A scientist's love for a particular science can be as committed and irrational as a fan's love for a particular team
I think it was the France vs Croatia game in Euro 2004 that brought home to me the peculiar parallels between the scientist and the football fan. Nil - nil in the first half, and les bleus were stroking the ball around with all the elegant precision and control of a white-coated Laboratoire Garnier chemist.
I appreciated their wonderful skill but I couldn’t get fired up about the match. For me to feel real passion, England had to be up there on the screen or, better still, my own club team (Oxford United, since you ask). And then came the thought: a scientist’s love for a particular science can be as committed and irrational as a fan’s love for a particular team.
We all realise that our irrational obsessions with football teams can’t possibly be communicated to people who don’t share them, however much they appreciate the beautiful game. As with football fans, so with scientists. We’re all interested in science, but we also have a special fascination, a love for one area in particular. I appreciate superstring theory (dimly), and I have great respect for those DNA-decoding biologists. But I have an irrational, extra-special love for chemistry.
Other scientists might be interested in chemistry, but they are not generally passionate about it. Yet for some reason, speaking for myself alone, I am fascinated by the logic of the periodic table, the beauty of molecular structures, the clean lines of a mechanism. Not that I shout this in the streets, you understand - not in the same way that I proclaim my support for Oxford United. It’s an inner dedication, which at the moment is helping me plough through vast textbooks to complete my course.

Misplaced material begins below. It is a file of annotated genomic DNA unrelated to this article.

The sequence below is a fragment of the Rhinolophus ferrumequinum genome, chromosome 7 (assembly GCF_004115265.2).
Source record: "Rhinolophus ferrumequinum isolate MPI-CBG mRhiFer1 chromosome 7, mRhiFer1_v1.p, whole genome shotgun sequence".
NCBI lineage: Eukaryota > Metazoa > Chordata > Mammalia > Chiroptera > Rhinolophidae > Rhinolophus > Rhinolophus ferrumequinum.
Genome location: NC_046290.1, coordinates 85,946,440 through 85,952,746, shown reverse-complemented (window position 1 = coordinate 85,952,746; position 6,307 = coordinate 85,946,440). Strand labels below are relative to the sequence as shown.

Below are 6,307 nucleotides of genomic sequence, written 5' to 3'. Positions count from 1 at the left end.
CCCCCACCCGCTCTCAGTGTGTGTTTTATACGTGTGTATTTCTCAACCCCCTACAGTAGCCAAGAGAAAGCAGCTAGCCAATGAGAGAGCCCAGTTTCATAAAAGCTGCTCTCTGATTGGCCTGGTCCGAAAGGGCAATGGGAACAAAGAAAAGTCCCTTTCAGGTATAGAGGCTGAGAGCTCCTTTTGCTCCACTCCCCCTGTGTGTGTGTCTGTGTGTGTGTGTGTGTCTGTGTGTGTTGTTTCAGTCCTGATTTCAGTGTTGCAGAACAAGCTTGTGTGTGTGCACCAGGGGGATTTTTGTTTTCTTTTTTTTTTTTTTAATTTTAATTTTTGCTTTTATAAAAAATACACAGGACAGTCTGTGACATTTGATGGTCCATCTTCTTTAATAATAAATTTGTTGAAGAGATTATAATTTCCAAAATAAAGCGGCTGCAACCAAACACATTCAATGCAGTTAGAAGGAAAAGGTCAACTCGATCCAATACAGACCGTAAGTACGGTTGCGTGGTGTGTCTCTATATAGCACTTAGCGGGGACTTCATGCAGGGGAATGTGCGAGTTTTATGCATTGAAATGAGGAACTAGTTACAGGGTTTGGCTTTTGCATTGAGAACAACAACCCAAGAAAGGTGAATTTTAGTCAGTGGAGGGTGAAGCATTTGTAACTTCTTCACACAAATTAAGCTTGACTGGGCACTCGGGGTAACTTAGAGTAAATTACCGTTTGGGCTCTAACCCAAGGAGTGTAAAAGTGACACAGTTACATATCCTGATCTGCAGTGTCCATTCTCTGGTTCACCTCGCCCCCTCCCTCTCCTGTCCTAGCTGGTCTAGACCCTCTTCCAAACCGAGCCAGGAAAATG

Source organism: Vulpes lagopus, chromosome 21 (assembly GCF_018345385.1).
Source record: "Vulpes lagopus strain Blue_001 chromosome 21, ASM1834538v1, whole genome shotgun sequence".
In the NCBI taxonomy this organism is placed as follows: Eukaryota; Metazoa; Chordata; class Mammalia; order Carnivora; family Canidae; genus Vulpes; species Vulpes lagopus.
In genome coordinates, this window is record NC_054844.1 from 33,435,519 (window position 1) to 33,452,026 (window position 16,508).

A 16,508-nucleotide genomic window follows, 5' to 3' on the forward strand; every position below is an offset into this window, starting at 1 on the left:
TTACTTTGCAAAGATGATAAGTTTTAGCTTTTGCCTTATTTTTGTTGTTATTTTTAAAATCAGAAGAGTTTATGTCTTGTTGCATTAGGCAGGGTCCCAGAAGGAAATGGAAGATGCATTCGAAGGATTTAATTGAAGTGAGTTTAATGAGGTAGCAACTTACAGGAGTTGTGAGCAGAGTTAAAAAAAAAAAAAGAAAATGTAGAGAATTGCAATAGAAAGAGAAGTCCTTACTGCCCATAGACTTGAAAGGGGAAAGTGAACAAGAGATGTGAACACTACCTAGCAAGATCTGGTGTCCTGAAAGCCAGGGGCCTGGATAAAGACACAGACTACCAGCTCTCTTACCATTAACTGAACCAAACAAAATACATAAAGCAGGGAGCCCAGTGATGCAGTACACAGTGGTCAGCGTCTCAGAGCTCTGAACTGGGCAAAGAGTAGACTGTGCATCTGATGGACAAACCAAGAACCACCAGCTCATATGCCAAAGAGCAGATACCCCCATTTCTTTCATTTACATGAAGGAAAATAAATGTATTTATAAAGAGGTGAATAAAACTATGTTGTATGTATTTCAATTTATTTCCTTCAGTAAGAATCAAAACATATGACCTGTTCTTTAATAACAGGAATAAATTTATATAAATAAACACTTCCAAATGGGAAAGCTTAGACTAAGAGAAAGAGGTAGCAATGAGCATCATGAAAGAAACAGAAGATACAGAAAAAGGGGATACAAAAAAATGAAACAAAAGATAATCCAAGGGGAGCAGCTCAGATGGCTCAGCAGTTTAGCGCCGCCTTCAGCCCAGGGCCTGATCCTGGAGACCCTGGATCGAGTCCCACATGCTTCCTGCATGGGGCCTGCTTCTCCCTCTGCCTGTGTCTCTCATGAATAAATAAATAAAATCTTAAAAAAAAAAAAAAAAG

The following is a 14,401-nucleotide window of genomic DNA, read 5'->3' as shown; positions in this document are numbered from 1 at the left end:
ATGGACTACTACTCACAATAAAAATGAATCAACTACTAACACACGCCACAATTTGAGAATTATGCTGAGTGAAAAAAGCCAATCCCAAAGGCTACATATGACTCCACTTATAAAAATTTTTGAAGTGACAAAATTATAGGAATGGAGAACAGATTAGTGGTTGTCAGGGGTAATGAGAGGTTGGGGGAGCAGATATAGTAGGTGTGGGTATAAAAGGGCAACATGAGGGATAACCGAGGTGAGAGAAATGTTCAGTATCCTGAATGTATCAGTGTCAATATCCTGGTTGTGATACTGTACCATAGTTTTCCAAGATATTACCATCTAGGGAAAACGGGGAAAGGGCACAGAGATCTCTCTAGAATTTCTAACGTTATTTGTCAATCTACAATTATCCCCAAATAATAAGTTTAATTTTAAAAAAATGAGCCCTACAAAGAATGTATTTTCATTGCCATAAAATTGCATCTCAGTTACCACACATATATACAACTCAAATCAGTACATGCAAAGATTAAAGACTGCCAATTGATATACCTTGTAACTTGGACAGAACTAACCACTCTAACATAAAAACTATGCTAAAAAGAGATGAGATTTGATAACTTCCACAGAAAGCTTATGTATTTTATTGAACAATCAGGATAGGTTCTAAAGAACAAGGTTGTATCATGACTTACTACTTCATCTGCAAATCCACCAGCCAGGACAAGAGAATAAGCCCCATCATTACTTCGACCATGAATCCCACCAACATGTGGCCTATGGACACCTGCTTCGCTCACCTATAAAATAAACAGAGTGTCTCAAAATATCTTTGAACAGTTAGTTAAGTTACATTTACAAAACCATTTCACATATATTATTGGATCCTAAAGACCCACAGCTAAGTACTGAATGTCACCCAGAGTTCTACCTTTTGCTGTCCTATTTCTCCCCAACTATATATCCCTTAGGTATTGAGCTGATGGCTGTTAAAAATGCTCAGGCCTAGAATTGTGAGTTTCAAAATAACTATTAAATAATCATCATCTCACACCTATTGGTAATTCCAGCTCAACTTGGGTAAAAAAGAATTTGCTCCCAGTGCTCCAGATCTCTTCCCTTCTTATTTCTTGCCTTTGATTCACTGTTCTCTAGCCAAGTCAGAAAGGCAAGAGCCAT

You see the parallel with football: the appeal of one particular club or topic is intrinsic. (Obviously one’s choice of club is rooted in childhood and one’s environment - but then the same could be said for one’s preferred science.) I welcome good science and I enjoy good football, but I only get hugely excited about chemistry or Oxford United.
In an important way, though, scientists are very unlike football fans: they insist on thinking that it is possible to make others share their intrinsic delight in a subject. Many are the articles I have read that bid to thrill me with a description of a newly-discovered binary star system, or a summary of the formation of sedimentary basins.
Well, I’m vaguely interested, but I’m simply not going to become a convert to astrophysics or geology. Likewise, I’m not going to be persuaded to support Stoke City, however much a friend might interest me in their fortunes.
How can I persuade a non-chemist to get genuinely enthusiastic about chemistry? If I merely point them towards the more obviously ’interesting’ aspects of chemistry - pretty colours, explosions - then, although I might have them temporarily fascinated, they haven’t properly understood my love for the subject. I haven’t transferred my own appreciation of chemistry to them. I have cheated, as if I were trying to pass on a dedication to all things Liverpool by showing a video of their recent Champions League success.
Perhaps we shouldn’t be too depressed that not everyone can be converted to the inner beauty of chemistry. Good science, like good football, is appreciated by everyone and maybe we should leave it at that.
But we should always remember that our fascination with one science doesn’t always translate to other scientists, let alone to the general public. Some of you may even have failed to be fascinated by this article - for which Nick Hornby in his novel Fever Pitch provides a suitable disclaimer:
’I tend to overestimate the metaphorical value of football, and therefore introduce it into conversations where it simply does not belong. I would like to take this opportunity to apologise to anyone who has had to listen to my pathetically strained analogies.’
Richard Van Noorden